11 Internet Myths Debunked11 Internet Myths Debunked
Think creating a Web site for your smaller business is too complicated? Think again. An expert sets the record straight and lets smaller businesses in on the simple truth
April 17, 2008
Over the past decade, Justin Kitch has helped hundreds of thousands of entrepreneurs establish a Web presence through his Web site host and creator company, Homestead.com. Although those clients have made his business possible, he's seen a fair share of entrepreneurs hesitant to embrace the Internet. Their hesitancy comes down to 11 different myths about the Internet -- misunderstandings that are "unfortunately perpetuated by the natural tendencies of small business owners," says Kitch. "They're cautious and conservative; they're afraid of technology and change."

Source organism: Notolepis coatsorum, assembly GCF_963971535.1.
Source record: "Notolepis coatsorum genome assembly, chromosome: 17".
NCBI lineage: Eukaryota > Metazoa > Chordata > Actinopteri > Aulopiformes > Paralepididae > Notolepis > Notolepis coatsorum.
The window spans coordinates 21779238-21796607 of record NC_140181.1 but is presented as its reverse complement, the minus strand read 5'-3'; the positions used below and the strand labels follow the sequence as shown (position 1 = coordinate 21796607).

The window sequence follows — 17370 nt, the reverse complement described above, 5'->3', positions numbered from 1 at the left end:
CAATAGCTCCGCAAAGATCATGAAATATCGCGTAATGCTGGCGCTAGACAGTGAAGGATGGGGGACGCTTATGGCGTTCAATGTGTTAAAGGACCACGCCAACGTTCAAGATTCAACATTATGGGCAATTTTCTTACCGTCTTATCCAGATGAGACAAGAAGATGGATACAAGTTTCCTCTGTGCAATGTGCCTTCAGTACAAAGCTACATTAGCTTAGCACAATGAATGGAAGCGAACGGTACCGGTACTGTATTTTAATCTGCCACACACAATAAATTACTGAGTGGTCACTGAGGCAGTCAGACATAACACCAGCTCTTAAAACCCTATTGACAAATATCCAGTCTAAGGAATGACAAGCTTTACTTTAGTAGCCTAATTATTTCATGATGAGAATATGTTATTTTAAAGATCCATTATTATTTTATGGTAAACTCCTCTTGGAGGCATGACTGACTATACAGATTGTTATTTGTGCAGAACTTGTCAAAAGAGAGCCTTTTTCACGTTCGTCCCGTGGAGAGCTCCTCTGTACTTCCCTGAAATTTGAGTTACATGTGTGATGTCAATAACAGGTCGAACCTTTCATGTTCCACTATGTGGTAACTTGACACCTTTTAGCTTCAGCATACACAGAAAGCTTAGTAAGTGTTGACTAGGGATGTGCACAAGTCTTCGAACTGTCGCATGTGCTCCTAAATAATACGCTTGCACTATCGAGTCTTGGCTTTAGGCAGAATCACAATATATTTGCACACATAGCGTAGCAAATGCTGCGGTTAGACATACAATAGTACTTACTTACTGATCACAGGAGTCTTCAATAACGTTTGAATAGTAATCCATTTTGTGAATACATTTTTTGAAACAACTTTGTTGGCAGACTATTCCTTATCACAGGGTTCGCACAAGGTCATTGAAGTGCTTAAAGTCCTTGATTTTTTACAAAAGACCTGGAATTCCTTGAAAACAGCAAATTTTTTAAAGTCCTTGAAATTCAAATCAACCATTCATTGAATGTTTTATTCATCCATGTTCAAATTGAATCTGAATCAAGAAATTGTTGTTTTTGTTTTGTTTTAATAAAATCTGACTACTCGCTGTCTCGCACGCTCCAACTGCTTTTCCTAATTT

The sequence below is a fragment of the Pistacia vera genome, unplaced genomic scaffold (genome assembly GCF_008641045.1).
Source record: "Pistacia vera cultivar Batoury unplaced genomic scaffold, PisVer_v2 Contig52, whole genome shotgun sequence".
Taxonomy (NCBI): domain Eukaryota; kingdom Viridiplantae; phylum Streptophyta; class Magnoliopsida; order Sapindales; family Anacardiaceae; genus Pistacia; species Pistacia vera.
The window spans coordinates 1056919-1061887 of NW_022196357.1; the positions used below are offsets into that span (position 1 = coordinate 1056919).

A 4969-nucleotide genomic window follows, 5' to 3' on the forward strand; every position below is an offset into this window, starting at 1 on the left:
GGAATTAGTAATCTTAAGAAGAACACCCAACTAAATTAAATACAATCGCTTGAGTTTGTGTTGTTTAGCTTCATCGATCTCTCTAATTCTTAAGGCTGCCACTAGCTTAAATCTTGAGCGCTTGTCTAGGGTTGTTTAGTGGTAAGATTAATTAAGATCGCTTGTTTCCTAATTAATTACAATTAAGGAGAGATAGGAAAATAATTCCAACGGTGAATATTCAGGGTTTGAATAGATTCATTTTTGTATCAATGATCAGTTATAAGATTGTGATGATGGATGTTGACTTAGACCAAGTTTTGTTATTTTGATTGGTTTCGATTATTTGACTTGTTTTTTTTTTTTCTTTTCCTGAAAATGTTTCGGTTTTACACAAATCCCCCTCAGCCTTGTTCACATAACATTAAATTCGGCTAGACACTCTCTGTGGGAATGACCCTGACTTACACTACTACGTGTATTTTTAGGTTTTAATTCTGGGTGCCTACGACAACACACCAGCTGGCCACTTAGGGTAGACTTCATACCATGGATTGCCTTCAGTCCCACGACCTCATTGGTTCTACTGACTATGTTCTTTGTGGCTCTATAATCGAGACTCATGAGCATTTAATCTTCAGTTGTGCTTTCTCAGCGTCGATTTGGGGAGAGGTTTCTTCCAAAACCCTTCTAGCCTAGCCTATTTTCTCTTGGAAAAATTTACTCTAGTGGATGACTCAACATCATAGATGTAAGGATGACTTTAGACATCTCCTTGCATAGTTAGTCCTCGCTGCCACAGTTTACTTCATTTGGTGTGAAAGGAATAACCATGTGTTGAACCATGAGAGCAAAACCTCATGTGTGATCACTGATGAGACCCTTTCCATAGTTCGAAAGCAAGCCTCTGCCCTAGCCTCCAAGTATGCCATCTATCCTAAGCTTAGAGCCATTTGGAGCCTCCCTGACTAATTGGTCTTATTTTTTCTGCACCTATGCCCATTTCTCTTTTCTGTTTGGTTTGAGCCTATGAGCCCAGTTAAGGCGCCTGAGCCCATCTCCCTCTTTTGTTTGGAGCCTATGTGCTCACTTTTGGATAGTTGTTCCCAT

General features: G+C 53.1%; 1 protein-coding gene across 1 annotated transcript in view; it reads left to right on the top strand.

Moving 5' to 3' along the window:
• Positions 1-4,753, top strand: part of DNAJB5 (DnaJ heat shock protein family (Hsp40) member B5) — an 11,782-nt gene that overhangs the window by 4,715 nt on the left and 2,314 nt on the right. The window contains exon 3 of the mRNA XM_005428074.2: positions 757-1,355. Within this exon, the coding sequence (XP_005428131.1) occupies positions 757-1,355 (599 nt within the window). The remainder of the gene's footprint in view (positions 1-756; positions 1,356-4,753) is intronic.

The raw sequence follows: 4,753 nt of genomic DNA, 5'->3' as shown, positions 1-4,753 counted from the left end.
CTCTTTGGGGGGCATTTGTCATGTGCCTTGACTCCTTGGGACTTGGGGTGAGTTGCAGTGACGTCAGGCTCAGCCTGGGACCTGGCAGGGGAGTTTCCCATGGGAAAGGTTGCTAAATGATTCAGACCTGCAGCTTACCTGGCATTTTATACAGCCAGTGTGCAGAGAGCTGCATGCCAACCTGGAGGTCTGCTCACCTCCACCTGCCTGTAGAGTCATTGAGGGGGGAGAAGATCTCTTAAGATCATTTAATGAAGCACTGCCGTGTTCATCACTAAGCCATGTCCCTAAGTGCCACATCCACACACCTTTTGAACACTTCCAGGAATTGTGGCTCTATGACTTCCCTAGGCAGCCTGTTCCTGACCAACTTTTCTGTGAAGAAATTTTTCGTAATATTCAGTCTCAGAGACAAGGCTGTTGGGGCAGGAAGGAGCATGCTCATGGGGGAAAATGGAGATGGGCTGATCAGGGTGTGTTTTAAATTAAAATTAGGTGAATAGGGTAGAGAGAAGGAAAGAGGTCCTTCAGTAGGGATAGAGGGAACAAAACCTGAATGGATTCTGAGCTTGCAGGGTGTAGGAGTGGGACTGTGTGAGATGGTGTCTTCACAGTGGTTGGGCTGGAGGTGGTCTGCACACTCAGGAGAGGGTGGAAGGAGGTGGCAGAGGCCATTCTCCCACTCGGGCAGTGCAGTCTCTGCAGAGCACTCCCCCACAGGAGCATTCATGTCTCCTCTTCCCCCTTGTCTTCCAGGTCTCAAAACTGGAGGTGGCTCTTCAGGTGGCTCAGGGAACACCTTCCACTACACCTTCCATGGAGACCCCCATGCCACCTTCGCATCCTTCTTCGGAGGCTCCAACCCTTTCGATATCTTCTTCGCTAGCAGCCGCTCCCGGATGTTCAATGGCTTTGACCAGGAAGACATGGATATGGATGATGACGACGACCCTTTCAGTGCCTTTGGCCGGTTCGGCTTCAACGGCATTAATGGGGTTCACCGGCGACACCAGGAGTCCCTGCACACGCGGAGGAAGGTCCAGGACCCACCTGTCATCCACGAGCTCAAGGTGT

In an effort to educate entrepreneurs, Kitch debunks these 11 myths: 1. This Internet thing is going to be a revolution. "Dude, the revolution already happened," says Kitch, pointing to the more than 150 million Americans who use the Internet every day. "Anybody who thinks they can worry about the Internet later is completely wrong." 2. I don't need a Web site. "You're missing a chance to be open 24/7, essentially for free," explains Kitch. "Why would you not do that?" 3. I'll hire professionals for Internet stuff. Kitch says many people believe they have to outsource to Web designers to build their site. That's false, and he actually advises against it. "You need to be dynamic, fresh, and authentic -- not super polished," he says. "And you've got to have control of your Web site and be able to change it yourself. Some designers hold your Web site hostage." 4. The Yellow Pages is all I need. At least half your new customers are going online to find you, says Kitch, "so you're automatically shutting them out" by not having a Web site. In addition, Kitch points to the fact that you can't track Yellow Pages advertising the way you can online advertising. 5. My business is local. "There's no such thing as a local business anymore," says Kitch, noting that former local businesses such as banks, Realtors, and even dry cleaners have all gone virtual. 6. My Web site is only for new customers. "That's like saying repeat business doesn't matter," says Kitch. "Your Web site may or may not be the reason people come to you, but it's definitely the reason people come back to you." 7. My site is just for customers. What about employees, partners, or suppliers? Says Kitch, "The ability to interact with these people over the Web or from home gives you a huge amount of power and flexibility as you're growing your business." 8. My Internet strategy is my Web site. "Your Web site is only the tip of the iceberg," says Kitch. Look to: e-mail newsletters, comparison sites, editorial sites, blogs, Web 2.0, social networking sites, lead generators, and more. 9. Being small is a huge disadvantage. "By nature, customers would rather deal with small businesses," explains Kitch. "So embrace [being small], make it a competitive advantage, and tell your story." 10. The Internet will make me rich. Nothing substitutes for good business sense. Says Kitch, "People skills and your interactions with employees and customers become even more critical when dealing with an Internet business. You have to work harder to create those interactions." 11. OK, I'll do whatever you say. "All entrepreneurs have to find their own way," says Kitch. "It's a two-way street, so you still have to figure out your own path. Don't take what everyone says for granted -- including myself."
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